Cymbal Packs

Zildjian A391 and Paiste PST7 Cymbal Packs

by Nate Bauman

Could a prepack be for you? Here are two excellent options.

So you’ve never considered a cymbal pack before and generally like to purchase cymbals one at a time based on what your needs are at the moment? That’s totally understandable. But could there be some great advantages to buying a handful of cymbals at one time? Like anything that can be purchased in bulk, you’ll often get a better deal.

A major emphasis in my gear shopping this year has been on increasing variety, while being mindful of finances. When it came to cymbals, exploration was key in finding what sounds worked best for me. Would I lean more toward bright or dark tone…brilliant or rugged finishes…thin or heavy weights…? The answer was all of the above, and the best part was that I didn’t spend a ton of money in the process.

After acquiring two cymbal packs, Zildjian’s A391 and Paiste’s PST7, I started with eight cymbals, and then narrowed down my final selection to four cymbals, which comprised two models from each pack. The other four were sold online. Let’s take a look at each pre-pack.

Ziljdian A391
Zildjian cymbal packThe Zildjian A391 series cymbal pack is a wonderful investment and one of the better options out there. You’ll be taking home 14″ New Beat hi-hats, a 16″ Medium-Thin crash, a 21″ Sweet ride, and an 18″ Medium-Thin crash. These timeless cast-bronze cymbals are a staple in the drumming world and have been used by the likes of Soundgarden/Pearl Jam’s Matt Cameron, Smashing Pumpkins’ Jimmy Chamberlin, Foo Fighters’ Taylor Hawkins, Queen’s Roger Taylor, and many others.

The 14″ New Beats hi-hats come in a traditional finish and have a medium-weight top paired with a heavy bottom. Whether you are a heavy hitter or have a light hand, they respond equally well and are a joy to play because of their broad range of sound. The 16″ Medium-Thin crash cymbal has a perfect natural timbre with warm, rich tones. It also features a newer hammering technique that’s closer to that used on A series cymbals back in the ’40s and ’50s.

Many of the same attributes of the 16″ crash can be said of the 18″ Medium-Thin crash. It has a noticeably lower pitch and carries an overall bigger sound. When paired with the 16″, you’ve got a strong one-two punch with some awesome contrast.

The 21″ Sweet ride is a versatile cymbal with an array of tones. Something that has always been important to me is being able to get a strong crash sound from my ride. With the Sweet ride, I could crash it, ride on it, and use the bell, all within four bars of music, with clear separation between the three tones.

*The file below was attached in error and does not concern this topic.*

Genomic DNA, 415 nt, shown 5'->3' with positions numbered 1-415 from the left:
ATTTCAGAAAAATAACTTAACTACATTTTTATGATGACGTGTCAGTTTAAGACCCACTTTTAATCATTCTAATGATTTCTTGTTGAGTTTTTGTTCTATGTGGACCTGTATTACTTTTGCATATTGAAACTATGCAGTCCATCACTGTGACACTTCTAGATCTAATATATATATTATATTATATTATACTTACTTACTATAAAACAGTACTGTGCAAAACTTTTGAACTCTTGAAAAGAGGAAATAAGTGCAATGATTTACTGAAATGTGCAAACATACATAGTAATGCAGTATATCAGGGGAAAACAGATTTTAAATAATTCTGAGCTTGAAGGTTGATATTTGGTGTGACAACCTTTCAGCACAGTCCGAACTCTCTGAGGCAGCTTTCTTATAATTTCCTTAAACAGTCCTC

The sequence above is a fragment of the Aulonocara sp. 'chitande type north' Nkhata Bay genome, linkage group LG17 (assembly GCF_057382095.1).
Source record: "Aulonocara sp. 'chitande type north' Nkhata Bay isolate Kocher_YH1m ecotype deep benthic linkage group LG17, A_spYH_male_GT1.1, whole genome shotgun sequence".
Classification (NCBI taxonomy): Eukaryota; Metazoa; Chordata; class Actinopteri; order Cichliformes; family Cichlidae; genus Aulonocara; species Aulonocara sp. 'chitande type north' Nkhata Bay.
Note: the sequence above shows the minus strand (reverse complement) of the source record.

At $699.95, the Zildjian A391 is a professional-grade and well-valued pack for beginners, intermediates, and professionals.

Paiste PST7
Paiste Cymbal packAmong the things Paiste is known for is producing budget-friendly cymbals without compromising integrity. The PST7 series cymbal pack is a perfectly executed example of this. Though priced lower than the Alpha and 2002 series, the PST7s are made from the same B8 bronze as the popular professional-grade 2002s.

The PST7 pack comes with a 20″ ride, a 16″ crash, and 14″ hi-hats, in a choice of three weights: Session (light), Universal (medium), and Rock (heavy). There’s also an effects cymbal pack that includes a 10″ splash and an 18″ China.

One of the first things you’ll notice after playing these cymbals is how clean they sound, especially the crashes and hi-hats. The 20″ ride has nice overtones that blend well with the crashes. The lighter Session cymbal pack was my favorite of the three, and offers the closest alternative to the 2002 series for a fraction of the price.

Each of the three PST7 ride cymbals had a well-defined stick ping and full-sounding bells. The Session ride can be easily crashed. The Rock ride is most metallic, with considerably more ping. The Universal ride has a nice blend of sustain and a clear-cutting bell.

All of the PST7 crash cymbals sound fantastic. The Session crash is the fastest, and the warmer-sounding Universal was the most versatile. The Rock crash had the most volume and sustain.

I’ve always thought that Paiste produced amazing-sounding hi-hats, and the hi-hats in the PST7 packs are the most noteworthy of the family. When played closed, all three pairs sound crisp and full. Loosen them up, and you get a rich wash. You can find any of the three Paiste PST7 cymbal packs online for around $425. This is a steal, folks.

Alloy: B20 (Zildjian) and B8 (Paiste)
Sizes: 14″–21″
Sound: bright, clean, all-purpose
Price: $699.95 (Zildjian) and $425 (Paiste)